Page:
In Guwahati, it's time for Africa

Maja Hitij - FIFA/FIFA via Getty Images

In Guwahati, to paraphrase the song, it's time for Africa.

An All-Africa quarter-final may appear a little too early in a competition that the continent has dominated, producing a finalist in 13 of the last 16 editions of the U-17 World Cup. When Mali take on Ghana in the 2017 quarter-finals, it promises to be an intense physical skirmish, in a rainy Guwahati. Temperatures have dropped but the turf beneath both teams may not be as solid as they would like. Even though Mali are already on six yellow cards and Ghana on five, both teams' reluctance to hold back so far makes it clear that on Saturday, prisoners are not about to be taken.

Here are the stats: Ghana, who had challenged Nigeria's early mark in the U-17 World Cups, are two-time champs, twice losing finalists between 1991 and 1997, with their last presence in the semi-finals ten years ago. In the eight U-17 World Cups from the turn of the century, they have qualified only three times, including in 2017, where they lost the U-17 African Cup of Nations to Mali, who also beat them 2-1 in a recent friendly.

Mali are relative newcomers, turning up at the U-17s only four times in the last two decades before this one, losing the 2015 final to Nigeria. Heading into the clash, both have lost a game each, with Mali scoring 13 goals to Ghana's 7, but conceding five to Ghana's solitary goal conceded during their defeat to USA.

Ghanaian defender Najeeb Yakubu -- soft-spoken but one hell of a quote-giver -- was on the ready. When he and his coach Samuel Fabin were reminded about the two defeats to Mali, his response was silken and sharp. "We are very ready to pay them back. We've corrected our mistakes and are ready to take the match to them." But what about the pressure of having the progress of the team being followed back home? "There's no pressure on us. We are ready to pay them back. People (are) following us, they motivate us."

The thrill of watching African football at any world event has been their ability to topple every heritage-heavy, resource-rich team with speed, skill, and the muscle of their game. This World Cup, their opponents have spoken about the "strength" being a feature that they couldn't match up against. After Mali's 5-1 rout of Iraq, the Iraqi coach grumbled that his team had played what had looked like an U-23 team. His claim was shot down with the defence that he could well have complained earlier rather than when his team was drubbed.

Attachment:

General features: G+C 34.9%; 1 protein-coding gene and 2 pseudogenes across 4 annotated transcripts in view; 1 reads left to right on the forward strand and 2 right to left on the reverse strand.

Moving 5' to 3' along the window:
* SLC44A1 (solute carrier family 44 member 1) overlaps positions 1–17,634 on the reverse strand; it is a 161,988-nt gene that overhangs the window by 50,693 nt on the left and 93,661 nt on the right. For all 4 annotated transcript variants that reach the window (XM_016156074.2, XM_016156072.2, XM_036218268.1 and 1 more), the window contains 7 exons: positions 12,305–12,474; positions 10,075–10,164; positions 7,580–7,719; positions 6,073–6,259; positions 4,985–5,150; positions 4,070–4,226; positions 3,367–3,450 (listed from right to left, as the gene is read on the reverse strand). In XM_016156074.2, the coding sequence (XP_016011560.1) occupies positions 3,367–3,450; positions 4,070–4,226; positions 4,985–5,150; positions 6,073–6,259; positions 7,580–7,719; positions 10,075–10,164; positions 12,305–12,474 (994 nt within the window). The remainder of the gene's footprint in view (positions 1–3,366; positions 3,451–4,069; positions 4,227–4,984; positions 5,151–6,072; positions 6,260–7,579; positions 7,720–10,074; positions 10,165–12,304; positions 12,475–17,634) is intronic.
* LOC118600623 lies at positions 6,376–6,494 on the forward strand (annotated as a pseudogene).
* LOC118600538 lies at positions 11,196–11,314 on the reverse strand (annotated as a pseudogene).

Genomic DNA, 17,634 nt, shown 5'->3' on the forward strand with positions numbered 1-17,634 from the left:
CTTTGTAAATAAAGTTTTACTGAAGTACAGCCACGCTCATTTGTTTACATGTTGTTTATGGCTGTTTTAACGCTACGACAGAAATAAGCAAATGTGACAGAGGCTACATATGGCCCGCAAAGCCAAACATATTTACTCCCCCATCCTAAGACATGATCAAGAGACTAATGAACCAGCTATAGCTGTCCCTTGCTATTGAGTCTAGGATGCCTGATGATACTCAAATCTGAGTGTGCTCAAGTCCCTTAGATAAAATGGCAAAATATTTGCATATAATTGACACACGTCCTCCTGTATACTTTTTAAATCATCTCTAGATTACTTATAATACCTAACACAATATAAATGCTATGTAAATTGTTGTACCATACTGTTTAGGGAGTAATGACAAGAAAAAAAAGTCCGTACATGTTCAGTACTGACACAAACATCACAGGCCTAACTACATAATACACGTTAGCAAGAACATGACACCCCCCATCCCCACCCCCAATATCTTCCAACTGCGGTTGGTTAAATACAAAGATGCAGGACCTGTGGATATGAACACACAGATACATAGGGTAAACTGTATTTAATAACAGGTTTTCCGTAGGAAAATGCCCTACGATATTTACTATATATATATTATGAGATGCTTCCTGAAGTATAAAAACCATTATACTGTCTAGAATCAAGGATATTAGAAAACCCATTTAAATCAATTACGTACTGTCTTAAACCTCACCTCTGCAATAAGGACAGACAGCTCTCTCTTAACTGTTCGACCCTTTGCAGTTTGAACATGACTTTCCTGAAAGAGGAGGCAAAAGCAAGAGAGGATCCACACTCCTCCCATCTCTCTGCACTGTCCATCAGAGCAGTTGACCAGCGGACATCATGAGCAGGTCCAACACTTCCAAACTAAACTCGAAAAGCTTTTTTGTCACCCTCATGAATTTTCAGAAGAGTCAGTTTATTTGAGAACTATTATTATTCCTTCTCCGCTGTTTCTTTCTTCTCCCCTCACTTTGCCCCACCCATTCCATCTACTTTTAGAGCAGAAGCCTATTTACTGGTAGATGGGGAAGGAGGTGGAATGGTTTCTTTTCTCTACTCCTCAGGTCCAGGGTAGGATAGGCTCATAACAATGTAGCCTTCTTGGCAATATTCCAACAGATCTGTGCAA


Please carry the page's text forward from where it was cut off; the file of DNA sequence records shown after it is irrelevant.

In many ways, Africa's presence on the event as a whole should be a bit of a poke in the ribs for Indian football. Their stories are different but have a common thread.

Ghana have made the knockouts of the senior World Cup, and were always considered their country's foremost sports team. They were given the nickname of the 'Black Stars' by their country's founding father, Kwame Nkrumah. Nkrumah chose it from the "Black of Star of Africa" shipping line, run by black rights reader Marcus Garvey, that transported black Americans to Africa as part of the Back to Africa movement of the 1920s onward. It is also how the Black Star is found on the Ghanaian national flag and the team jersey.

Niger didn't need to be a host to qualify for the U-17s, knocking out Nigeria from the qualifiers. They reached the knockouts on their tournament debut. The country is more than three-quarter Sahara desert and had to travel to Morocco to prepare for India. The Sahara desert also covers Mali's north, so it is unlikely they have the best grounds or training facilities going around. While Mali have never qualified for the senior World Cup, they have a chance of making their second U-17 semi-final on Saturday.

Regardless of terrain or finances or slick infrastructure, Africa is, after South America, the biggest export market for footballers around the world. A rough count on the Transfermarkt website shows that Ghanaian players feature across leagues in 89 countries and Mali in 58. At one point, it was said there were no less than ten players from Mali in the Premier League.

Mali coach Jonas Komla also pointed out proudly that two players from Mali featured in the Europa League on Thursday night - Amadou Haidara and Diadie Samassékou of Red Bull Salzburg. When asked what was it that had given Mali such a large presence in the European leagues, Komla put it down to "continuity."

"As compared to India we have continuity in the work standards," he says. "If you go in all the corners of Mali, you will see the maturity of players who start when they are very young. They start taking up the ball at a young age, they acquire more knowledge of playing in matches as they go along. By the time they are under-15, under-17, under-20, they can move onto higher levels. From there they can acquire so much of quality and skills in Europe."

A few members of his U-17 team were part of the senior team at a qualifier against Ivory Coast. "There was a mixing of skills and help from the senior team. It helped for the continuity of the work." This is at its most fundamental level, the very software - teaching skills, training methods, a non-stop supply of game-time - needed to produce a conveyor belt of football players who find their way to Europe.

It is not that Mali and Ghana run their football like multinational corporations. In March this year, FIFA banned the Mali Football Association for a month after the sports minister had scrapped the Association's executive committee. Had the ban not been lifted Mali wouldn't have been in India, never mind the quarter-final. Ghanaian football has been hit by a match-fixing scandal over clubs bribing referees.

And yet, it is their football players and their national teams that make a mark around the world. When Ghana and Mali meet on Saturday, Indian football can see how far and where it needs to go -- beyond lovely stadia and this big event.